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Why Your Poly Tank Colour Is More Important Than You Might Think

By in Agricultural News, News

So, you’ve decided to buy a water storage tank. Once you have chosen your tank size, type and location on your property, it’s time to choose the tank colour. It turns out, there is so much more to poly tank colours than just the aesthetics; although these are important. 

In fact, there’s plenty of science involved in poly tank colours. Tank owners can leverage this science to their advantage when it comes to their water storage. 

We want to help you make an informed, well-rounded decision when choosing your poly tank colour. So, we’ve put together this comprehensive list of considerations to help you choose the best poly tank colour for your property. We’ve broken it down – first diving into how poly tank colours work, then functional considerations and lastly the aesthetic considerations of poly tank colours.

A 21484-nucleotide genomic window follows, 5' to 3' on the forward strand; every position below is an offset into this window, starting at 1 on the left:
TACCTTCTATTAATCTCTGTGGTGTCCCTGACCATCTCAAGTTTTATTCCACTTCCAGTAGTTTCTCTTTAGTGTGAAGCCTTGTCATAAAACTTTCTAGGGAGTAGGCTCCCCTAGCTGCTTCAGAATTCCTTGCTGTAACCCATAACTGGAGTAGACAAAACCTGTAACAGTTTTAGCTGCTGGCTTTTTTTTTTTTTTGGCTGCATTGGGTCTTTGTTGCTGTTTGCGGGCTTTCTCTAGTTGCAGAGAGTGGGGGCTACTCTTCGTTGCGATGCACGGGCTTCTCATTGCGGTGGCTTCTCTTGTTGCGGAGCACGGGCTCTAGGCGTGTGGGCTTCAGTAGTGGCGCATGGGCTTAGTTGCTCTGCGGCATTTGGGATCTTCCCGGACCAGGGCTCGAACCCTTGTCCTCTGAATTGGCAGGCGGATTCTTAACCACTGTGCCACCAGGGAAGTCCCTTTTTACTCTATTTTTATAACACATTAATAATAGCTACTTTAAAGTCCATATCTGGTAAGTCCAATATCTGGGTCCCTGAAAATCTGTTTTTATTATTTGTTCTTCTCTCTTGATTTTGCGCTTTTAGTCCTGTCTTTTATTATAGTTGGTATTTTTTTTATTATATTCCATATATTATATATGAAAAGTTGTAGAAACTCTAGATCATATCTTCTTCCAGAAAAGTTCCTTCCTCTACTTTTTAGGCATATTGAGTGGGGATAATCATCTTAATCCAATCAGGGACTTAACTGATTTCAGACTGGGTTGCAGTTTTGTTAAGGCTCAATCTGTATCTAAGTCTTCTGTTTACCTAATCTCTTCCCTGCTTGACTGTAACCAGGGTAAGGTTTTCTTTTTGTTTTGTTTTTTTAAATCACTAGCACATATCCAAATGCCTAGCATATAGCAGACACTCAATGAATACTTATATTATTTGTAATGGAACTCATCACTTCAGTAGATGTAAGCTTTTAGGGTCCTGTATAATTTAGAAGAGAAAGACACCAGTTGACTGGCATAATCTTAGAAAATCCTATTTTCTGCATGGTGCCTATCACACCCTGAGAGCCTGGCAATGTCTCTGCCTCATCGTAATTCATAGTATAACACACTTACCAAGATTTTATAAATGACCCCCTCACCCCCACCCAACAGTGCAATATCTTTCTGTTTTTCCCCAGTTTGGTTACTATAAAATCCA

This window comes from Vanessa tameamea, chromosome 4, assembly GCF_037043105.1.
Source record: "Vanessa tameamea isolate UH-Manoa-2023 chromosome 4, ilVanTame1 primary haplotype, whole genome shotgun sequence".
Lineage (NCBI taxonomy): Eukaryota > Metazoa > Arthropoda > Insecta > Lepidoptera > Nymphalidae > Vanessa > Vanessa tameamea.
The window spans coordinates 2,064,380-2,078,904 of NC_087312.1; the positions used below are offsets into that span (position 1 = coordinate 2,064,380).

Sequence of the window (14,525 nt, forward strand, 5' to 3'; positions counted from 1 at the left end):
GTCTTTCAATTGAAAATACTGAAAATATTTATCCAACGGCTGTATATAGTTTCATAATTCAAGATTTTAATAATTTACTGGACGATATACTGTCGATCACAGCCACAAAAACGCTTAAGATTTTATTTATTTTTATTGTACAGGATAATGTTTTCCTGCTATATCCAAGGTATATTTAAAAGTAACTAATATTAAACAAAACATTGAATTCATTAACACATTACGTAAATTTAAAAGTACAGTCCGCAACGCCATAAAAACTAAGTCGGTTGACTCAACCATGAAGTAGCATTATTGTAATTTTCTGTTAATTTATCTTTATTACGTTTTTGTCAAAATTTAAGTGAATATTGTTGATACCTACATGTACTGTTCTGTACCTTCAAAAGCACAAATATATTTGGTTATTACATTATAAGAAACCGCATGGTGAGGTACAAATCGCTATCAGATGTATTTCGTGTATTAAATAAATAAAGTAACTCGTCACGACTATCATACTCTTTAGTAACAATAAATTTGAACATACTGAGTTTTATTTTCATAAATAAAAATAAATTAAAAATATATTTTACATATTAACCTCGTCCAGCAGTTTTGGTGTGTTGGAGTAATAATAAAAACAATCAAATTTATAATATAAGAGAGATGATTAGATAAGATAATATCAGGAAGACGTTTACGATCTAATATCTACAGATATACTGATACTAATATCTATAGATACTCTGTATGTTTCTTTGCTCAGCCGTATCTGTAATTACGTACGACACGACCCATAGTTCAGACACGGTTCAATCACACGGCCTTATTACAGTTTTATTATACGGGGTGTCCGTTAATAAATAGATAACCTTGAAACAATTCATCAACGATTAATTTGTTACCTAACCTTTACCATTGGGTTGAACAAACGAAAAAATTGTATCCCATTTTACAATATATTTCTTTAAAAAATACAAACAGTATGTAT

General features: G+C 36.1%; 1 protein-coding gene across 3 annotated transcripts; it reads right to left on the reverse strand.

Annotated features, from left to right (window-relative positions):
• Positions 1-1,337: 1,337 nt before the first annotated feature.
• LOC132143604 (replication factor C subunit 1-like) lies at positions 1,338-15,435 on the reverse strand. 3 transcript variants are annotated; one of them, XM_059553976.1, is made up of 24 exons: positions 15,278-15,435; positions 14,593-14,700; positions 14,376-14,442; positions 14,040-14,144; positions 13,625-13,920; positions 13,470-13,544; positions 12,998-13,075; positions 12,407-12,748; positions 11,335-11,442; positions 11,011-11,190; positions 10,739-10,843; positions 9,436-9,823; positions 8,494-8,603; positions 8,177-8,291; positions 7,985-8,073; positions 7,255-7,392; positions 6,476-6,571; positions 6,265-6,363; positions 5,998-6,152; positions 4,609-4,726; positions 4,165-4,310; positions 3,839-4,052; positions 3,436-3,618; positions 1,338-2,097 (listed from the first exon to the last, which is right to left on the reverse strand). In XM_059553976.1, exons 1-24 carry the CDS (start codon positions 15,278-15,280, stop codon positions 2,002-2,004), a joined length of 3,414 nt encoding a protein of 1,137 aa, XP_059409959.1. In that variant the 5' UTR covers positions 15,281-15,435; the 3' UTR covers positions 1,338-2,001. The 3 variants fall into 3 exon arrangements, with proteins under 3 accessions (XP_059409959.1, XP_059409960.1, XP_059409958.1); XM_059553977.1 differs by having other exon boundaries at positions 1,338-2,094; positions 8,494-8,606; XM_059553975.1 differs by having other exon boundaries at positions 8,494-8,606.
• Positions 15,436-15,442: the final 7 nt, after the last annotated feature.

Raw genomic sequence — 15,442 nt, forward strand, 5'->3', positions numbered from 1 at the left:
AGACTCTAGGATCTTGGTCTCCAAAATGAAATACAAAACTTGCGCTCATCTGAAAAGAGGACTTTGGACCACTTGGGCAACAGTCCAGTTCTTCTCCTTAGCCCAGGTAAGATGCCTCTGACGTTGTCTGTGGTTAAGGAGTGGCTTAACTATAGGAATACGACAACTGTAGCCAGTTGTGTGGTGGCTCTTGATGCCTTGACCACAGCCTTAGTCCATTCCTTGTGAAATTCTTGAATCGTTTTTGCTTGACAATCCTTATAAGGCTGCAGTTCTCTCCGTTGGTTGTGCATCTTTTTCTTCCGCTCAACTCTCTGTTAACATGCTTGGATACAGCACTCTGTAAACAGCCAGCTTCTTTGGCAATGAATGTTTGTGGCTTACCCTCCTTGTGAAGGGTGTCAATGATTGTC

Read on if you want to make an informed decision when choosing your poly tank colour. 

 

Australian manufacturers for plastic products, manufacturer for plastic products

How Do Poly Tank Colours Work?

Let first dive into how poly tank colours are made. 

What Poly Tank Colours Are Made Of

The colours that are used in poly water tanks come from either one pigment or a mixture of pigments. There are two main sources of colour pigments: chemicals created in a lab, or mined minerals. Each production method yields different pigments. The pigment can then be combined with uncoloured polyethylene which is then eventually utilised in rotational moulding.